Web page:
Cases study of eTourism solutions wit IATA

 Case study 1
Clear Trip (Virtual Travel Agent)
Clear Trip was launched in July 2006; It is one of the top online travel companies
in India with a 35% market share. Based on a straight forward promise of “making travel
simple” for its customers, Clear trip offers convenience, choice without confusion, multiple
payment options, competitive prices and exclusive destination information with a customer
oriented approach. But dealing with the Indian mindset that remains sceptical about dealers
and their intentions, they had a tough time in gaining credibility. 

However, Clear trip was able to do so by upholding integrity and transparency
which are the core values of the brand. It approached its customers at every touch point and
managed to establish a presence. It tapped every viable social media touch point it could get
to engage customers. But just when it thought all was going well for the brand, Clear Trip
came up against the Google challenge.
Clear Trip soon reached the stage of saturation in terms of online conversions. People
depended more on Google search and hence to fight the approaching stagnation, Clear trip
decided to explore the social media and mobile, the alternative mediums for reaching out
to your customers.
Study the case of Clear trip presented above carefully and discusses the issues
faced by this Online Travel Agent (OTA). Suggest measures and strategies to deal with
those challenges faced by Clear
Case study 2
Impact of Ict on Indian Tourism
Around 20 per cent of offline travel agents in India have shut shop over the last
few years, according to statistics of the International Air Transport Association (IATA).
Globally, too, the numbers have fallen drastically.

 IATA membership in the UK has fallen
to 3,000 from 60,000 in the last decade. Supporting these statistics, a study by the Internet
and Mobile Association of India (IAMAI) found that the ticketing business in India has
largely moved to the online platform, due to which, revenues of offline travel agents have
taken a beating. Online bookings of train and airline tickets rose 36 per cent in June, 2012,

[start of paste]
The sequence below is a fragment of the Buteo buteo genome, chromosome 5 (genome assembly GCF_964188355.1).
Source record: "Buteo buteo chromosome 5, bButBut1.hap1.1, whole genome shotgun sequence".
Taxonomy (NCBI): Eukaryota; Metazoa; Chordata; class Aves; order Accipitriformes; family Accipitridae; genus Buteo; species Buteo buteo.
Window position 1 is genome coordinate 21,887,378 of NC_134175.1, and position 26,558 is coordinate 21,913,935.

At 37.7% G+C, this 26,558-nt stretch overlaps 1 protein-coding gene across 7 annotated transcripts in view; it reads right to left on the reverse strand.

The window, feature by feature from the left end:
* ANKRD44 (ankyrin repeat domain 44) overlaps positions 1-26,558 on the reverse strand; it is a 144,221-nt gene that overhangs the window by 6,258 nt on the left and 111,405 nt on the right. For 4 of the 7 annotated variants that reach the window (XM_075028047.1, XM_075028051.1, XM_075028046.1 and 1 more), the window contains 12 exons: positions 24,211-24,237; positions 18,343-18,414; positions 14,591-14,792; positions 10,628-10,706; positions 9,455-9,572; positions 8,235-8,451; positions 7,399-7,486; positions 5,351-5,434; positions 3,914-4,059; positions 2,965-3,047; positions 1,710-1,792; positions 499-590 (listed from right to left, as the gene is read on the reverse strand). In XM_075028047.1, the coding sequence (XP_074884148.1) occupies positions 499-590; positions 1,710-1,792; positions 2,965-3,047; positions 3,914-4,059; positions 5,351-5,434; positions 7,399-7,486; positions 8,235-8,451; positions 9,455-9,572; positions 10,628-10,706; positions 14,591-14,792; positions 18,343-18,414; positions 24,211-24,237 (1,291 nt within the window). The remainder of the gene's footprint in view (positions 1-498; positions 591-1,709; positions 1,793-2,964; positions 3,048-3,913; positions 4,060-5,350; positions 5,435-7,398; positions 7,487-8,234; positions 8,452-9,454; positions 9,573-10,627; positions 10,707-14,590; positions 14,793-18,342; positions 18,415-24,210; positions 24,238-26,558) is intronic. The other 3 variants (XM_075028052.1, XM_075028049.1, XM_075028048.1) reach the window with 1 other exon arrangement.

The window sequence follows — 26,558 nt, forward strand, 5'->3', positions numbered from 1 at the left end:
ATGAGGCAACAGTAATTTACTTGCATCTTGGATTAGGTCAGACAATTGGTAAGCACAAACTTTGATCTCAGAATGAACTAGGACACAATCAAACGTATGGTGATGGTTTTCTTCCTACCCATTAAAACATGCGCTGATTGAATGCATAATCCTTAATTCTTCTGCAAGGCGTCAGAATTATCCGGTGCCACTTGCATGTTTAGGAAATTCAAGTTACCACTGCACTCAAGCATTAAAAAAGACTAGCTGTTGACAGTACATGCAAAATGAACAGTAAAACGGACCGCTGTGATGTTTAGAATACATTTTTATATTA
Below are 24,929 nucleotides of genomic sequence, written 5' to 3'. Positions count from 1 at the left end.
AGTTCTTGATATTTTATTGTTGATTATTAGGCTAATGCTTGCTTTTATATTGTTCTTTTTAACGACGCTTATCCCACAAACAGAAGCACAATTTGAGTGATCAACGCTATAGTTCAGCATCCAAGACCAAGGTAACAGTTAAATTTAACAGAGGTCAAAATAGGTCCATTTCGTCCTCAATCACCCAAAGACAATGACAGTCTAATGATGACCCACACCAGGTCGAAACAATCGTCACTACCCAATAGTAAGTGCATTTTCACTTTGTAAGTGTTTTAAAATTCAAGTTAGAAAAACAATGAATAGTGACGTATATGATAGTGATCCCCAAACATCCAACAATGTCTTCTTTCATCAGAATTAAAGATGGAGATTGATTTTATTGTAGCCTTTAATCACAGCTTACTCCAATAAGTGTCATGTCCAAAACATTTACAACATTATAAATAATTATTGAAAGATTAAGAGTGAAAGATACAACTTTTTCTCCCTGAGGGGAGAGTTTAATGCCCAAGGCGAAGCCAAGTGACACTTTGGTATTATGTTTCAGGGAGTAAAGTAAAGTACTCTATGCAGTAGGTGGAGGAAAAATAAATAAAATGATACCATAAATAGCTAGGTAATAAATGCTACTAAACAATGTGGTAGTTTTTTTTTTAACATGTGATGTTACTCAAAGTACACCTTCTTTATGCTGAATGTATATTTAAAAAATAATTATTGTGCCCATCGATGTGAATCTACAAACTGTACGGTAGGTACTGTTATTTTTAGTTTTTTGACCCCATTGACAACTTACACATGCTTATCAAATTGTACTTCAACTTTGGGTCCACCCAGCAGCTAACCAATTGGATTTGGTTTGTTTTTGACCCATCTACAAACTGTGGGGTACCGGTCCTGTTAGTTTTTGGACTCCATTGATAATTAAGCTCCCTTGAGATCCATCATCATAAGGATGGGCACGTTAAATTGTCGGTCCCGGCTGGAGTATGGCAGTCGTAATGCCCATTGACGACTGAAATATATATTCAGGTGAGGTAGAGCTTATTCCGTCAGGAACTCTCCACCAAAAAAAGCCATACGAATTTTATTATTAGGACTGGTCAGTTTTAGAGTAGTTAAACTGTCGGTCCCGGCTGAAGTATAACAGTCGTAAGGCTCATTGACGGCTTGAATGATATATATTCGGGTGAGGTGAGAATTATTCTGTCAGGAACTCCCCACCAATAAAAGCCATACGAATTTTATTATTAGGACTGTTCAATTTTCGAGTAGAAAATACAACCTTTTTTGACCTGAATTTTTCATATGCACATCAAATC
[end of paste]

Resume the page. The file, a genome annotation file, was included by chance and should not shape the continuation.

compared with the previous year. While railways registered 5.83 million online bookings
in June, 2012, versus 4.30 million last year, airlines witnessed 1.45 million online bookings
against 1.07 million, according to IAMAI. Moreover, excessive discounts and personalized
services offered by offline travel agents have also worked against their interests. Nonetheless,
smaller agents who do not enjoy economies of scale, and therefore cannot offer specialized
services, are finding it hard to compete, the study revealed. Further, the economic slowdown
made it even more difficult for the travel industry, especially the smaller or regional players,
many of whom have been looking for a buy-out.

 Cox & Kings, which is fast building its
online expertise, and Thomas Cook, which, to cater to the unique Indian consumer needs,
is offering options of buying online and paying offline. The travel space is already seeing
consolidation with mergers and acquisitions taking place in both online and offline travel
industry. Yatra’s acquisition of Travel Services International, and Make My Trip’s buying a
stake in the Singapore-based Luxury Tours and Travels Pvt. Ltd are part of this consolidation
What are the challenges faced by the small and medium sized travel agencies?
Draw strategies apart from offering suggestions to these players to compete in this
sophisticated technology based tourism industry

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